The North American wind energy industry is said to lag in key areas compared to Europe and Asia, but many key industry players are optimistic about the Canda and U.S. market as turbine costs continue to drop. In 2010, a total of 5,784 MW of wind capacity was installed in the region. It currently accounts for more than 22% of the world’s total installed wind capacity and is home to the second largest wind market. As a region, North America fell to third place in cumulative installations in 2009 behind Asia Pacific and Europe. Pike Research expects installations in the region to reach 125 GW by 2017, with offshore installations accounting for fewer than 3% of that total. The analysts anticipate that 2011 will be another difficult year for the industry in Canada and the U.S., however it does see tentative signs of recovery.
Canada will reach 15 GW of total wind capacity by 2017, with more than 400 MW of that amount derived from offshore installations, where costs will total $19.3 billion between 2011 and 2017. In the midst of this market transition, turbine manufacturer market shares are fluid.
In 2010, Chinese wind turbine manufacturer Sinovel overtook GE Wind Energy to become the second largest wind turbine supplier worldwide, and came in at less than 1% (350 MW) behind industry leader Vestas.
Report authors say the work provides an in-depth analysis of North American opportunities in the onshore and offshore wind power markets, as well as an examination of key challenges facing the industry. It examines technology innovations that will influence the future direction of the market, and also features detailed profiles of key industry players, including a competitive regional analysis of the major wind energy markets across their respective technology, policy, and capital environments. Market forecasts extend through 2017 and include projections for installed capacity, installation costs, and offshore production revenue, all segmented by onshore, offshore, region, and country. The authors say the report provides:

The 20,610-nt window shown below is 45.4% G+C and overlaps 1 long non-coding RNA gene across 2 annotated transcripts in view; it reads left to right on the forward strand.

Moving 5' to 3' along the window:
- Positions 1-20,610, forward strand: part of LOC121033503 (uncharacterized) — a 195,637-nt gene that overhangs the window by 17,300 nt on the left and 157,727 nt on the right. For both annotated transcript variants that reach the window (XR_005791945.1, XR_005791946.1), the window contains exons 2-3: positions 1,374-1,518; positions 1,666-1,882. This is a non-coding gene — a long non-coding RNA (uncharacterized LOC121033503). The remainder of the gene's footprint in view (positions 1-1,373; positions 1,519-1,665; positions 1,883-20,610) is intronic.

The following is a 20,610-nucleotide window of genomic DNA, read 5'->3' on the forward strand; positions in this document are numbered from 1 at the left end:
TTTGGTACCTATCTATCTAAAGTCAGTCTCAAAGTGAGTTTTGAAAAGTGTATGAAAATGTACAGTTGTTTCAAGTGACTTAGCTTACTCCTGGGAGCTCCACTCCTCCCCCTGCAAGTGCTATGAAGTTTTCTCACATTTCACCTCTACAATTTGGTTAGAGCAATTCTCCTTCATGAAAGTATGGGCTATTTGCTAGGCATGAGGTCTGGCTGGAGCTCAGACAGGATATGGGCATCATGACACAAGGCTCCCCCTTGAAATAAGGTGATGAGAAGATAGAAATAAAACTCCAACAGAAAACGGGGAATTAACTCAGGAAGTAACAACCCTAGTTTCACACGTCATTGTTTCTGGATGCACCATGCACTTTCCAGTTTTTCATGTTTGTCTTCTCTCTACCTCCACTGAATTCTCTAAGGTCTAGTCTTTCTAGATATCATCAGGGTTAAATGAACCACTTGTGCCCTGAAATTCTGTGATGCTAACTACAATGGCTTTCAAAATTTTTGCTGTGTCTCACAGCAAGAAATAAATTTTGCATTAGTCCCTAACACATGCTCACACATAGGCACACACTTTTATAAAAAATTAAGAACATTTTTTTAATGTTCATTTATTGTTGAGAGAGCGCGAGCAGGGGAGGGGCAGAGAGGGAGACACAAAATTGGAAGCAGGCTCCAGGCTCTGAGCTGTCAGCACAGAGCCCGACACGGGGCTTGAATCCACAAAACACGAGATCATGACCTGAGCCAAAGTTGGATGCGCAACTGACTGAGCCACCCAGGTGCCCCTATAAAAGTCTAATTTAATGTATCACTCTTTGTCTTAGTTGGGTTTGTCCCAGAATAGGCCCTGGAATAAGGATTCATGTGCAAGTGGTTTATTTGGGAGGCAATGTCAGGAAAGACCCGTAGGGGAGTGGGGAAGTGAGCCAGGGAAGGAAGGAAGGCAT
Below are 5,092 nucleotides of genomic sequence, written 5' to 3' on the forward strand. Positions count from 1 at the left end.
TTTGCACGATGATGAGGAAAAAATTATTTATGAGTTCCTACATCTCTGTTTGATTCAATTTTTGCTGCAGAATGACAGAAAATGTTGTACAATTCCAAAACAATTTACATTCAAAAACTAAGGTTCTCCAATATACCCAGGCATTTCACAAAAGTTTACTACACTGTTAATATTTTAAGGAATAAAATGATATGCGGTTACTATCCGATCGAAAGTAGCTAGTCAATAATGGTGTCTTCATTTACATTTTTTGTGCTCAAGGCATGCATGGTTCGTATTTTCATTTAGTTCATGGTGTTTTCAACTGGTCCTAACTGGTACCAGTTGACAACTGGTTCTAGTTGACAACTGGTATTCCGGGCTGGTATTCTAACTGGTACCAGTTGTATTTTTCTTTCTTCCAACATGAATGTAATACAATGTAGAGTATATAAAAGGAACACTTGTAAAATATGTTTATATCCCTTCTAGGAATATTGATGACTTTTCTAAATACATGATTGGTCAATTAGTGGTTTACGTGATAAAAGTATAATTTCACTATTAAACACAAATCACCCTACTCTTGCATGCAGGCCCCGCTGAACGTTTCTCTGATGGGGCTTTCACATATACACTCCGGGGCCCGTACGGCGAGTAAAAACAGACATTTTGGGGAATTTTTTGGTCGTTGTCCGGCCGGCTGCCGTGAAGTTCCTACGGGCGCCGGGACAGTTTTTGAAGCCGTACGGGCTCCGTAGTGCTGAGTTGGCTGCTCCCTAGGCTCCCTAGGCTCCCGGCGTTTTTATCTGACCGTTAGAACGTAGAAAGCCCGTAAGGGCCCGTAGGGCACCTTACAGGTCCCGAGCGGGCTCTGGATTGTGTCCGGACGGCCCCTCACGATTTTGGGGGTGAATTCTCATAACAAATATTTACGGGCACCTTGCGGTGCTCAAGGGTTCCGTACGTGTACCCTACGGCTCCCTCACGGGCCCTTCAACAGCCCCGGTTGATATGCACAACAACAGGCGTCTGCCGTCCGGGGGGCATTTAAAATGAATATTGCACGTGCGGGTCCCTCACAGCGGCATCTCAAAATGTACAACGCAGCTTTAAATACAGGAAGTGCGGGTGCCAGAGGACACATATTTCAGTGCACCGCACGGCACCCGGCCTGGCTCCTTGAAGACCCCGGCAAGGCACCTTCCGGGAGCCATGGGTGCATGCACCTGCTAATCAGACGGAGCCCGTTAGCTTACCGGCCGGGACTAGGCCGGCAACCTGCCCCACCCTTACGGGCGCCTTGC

- An outlook for onshore and offshore wind installations in North America over the next six years – and the key market drivers
- How the global financial crisis and recession affects the North American wind energy market relative to other regions
- How the technology, policy, and capital environments compare across North America, Asia Pacific, and Europe
- How Chinese turbine manufacturers’ international expansion will affect the North American market for wind turbines
- An evaluation of grid parity
- How much it costs to install wind turbines in Canada and the U.S.
- The leaders in the push to larger wind turbines and where are they being deployed
- Key barriers and opportunities that will shape the North American wind energy market
- The amount of capital that will be invested in North American wind installations by 2017
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